As I read the account of Mephibosheth, it renews my hope. It reminds me that the God who created the universe sees everything. Not even a little sparrow can fall to the ground without Him knowing and allowing it (Matthew 10:26-31). It reminds me that what I see in the here-and-now is so much smaller than what my Heavenly Father sees. God sees the vastness of how everything will work out in the end; and I just see things through a peephole.
It also reminds me that my Lord is the same yesterday, today and forever (Hebrews 13:8). And that I need to continually seek His face and stay steadfast in prayer (Colossians 4:2), remembering the great miracles that He performed when Jeffrey moved away to college in the first place!
It further reminds me of the great words in Proverbs 22:6: “Start children off on the way they should go, and even when they are old they will not turn from it” (NIV).
When Jeffrey was about 8 years-old, he made a decision to trust Jesus Christ as his Lord and Savior. Soon after, he was baptized by immersion. My husband and I believe it was a true confession of faith; and because of that we know that God will never let him go.
Luke 15 gives us 3 parables of how Jesus will always welcome those back who are His. A favorite of mine – as well as a number of my friends – is the parable of the prodigal son. Because it shows that even when we waste and squander all that we have, once we repent and turn back to our Father, He welcomes us back home with open arms.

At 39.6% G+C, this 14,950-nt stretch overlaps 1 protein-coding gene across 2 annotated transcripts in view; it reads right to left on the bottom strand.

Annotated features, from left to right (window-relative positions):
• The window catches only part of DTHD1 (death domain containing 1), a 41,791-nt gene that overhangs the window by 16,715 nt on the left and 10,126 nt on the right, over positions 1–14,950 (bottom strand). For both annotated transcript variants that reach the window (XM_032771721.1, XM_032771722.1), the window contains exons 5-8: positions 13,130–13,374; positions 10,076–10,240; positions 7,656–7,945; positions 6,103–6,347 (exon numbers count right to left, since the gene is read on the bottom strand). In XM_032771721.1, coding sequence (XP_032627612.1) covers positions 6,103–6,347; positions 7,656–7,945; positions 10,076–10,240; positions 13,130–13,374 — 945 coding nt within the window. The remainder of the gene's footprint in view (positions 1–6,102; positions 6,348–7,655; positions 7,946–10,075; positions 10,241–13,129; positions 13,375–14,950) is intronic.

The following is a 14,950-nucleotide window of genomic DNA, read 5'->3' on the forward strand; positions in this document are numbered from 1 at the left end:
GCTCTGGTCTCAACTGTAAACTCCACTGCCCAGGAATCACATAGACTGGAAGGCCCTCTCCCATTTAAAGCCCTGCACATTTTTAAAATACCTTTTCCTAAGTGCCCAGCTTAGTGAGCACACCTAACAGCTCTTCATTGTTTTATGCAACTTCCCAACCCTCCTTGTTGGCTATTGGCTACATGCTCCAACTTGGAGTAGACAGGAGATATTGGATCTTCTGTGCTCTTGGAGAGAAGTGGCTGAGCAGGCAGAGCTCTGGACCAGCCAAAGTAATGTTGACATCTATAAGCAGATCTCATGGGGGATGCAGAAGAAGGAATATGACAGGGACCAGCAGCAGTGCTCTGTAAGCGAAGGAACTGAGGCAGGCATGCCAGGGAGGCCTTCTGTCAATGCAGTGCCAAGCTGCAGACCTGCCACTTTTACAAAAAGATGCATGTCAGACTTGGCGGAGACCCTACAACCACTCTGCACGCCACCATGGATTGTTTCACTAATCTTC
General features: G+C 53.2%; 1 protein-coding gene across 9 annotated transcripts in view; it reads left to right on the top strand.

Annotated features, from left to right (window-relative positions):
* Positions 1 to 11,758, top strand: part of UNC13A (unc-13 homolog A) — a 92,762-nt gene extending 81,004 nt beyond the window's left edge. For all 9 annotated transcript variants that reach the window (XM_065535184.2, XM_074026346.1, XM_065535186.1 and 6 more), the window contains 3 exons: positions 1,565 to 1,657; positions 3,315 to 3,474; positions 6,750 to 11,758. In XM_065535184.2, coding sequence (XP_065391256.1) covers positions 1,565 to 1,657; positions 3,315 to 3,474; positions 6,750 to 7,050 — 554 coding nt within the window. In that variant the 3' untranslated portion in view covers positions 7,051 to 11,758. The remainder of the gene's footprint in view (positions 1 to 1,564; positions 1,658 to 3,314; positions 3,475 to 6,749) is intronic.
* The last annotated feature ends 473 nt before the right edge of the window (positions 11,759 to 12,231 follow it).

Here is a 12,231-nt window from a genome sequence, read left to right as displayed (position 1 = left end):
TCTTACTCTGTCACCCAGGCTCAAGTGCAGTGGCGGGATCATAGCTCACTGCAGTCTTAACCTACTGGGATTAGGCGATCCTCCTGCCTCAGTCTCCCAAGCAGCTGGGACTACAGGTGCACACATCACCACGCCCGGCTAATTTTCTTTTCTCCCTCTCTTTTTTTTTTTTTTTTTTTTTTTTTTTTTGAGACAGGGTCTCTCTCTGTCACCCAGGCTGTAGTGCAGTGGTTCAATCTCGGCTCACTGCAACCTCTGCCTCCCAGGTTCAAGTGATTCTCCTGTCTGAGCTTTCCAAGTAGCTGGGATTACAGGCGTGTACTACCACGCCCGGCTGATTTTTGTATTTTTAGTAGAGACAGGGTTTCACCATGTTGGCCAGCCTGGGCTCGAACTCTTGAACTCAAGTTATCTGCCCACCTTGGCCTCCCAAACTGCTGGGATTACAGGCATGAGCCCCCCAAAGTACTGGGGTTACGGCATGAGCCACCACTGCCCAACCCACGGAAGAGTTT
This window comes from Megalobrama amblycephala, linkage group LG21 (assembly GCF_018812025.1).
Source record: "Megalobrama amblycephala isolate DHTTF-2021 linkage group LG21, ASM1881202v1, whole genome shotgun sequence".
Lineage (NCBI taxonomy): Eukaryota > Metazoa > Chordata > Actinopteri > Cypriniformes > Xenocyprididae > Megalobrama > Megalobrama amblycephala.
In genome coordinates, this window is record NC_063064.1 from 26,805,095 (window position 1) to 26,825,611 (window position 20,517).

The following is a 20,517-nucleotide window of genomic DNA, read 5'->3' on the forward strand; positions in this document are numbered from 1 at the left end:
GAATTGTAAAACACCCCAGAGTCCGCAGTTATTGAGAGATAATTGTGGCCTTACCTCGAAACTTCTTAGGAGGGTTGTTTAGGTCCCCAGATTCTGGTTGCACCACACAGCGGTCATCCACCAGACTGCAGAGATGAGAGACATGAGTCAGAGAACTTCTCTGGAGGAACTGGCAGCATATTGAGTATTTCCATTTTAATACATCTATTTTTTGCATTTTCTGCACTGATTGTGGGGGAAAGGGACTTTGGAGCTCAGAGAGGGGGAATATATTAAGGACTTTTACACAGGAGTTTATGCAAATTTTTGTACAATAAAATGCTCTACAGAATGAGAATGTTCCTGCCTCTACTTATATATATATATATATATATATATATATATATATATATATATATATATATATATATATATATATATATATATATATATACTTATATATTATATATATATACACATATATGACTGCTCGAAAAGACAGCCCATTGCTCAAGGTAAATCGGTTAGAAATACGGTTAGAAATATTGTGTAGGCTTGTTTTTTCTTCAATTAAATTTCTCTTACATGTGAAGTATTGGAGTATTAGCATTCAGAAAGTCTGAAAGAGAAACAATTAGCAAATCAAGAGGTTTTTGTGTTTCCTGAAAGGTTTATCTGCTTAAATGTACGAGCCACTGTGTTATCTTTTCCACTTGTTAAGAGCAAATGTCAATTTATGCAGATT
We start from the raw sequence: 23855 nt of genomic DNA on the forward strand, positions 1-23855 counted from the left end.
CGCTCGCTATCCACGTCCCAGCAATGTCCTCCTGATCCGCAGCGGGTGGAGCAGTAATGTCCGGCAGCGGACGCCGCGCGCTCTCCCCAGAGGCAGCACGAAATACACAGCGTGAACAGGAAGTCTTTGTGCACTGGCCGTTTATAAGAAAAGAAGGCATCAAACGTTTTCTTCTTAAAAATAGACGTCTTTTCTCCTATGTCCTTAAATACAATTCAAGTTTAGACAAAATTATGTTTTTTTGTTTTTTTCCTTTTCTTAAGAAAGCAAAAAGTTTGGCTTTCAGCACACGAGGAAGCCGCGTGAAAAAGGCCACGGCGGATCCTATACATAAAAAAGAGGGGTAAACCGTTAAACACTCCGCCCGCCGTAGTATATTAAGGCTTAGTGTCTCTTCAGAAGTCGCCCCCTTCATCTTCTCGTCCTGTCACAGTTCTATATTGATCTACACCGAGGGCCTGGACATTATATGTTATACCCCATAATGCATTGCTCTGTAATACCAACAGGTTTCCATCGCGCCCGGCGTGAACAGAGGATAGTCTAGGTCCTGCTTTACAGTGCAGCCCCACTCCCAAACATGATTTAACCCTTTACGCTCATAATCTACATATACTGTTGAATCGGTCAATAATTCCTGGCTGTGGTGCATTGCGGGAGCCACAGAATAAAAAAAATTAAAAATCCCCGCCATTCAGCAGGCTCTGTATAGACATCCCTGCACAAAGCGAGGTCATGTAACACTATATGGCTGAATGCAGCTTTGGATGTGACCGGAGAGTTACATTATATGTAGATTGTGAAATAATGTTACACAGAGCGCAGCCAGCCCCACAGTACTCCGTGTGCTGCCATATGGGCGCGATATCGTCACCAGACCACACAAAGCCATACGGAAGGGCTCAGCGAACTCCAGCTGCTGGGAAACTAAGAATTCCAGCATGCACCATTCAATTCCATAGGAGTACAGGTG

So friends, join me in trusting our Savior. Join me in believing that what He says is true. We must keep our eyes focused on the Lord instead of wallowing in despair.
Yes, easier said than done sometimes, right? But we can do it, because “greater is He who is within us, than he who is in the world” (1 John 4:4).
2 thoughts on “Falling Down Through The Cracks”
Three things that our Pastor Duane Pippit brought to us this morning in a series When I Grow Up
1. Believe that the trials you face in life are a source of something good…not bad.
2 Trials test our confidence and gives us perseverance when we put our trust and faith in God.
3. God is honored by persevering faith.
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Love that, Bev – thanks for sharing! Amen.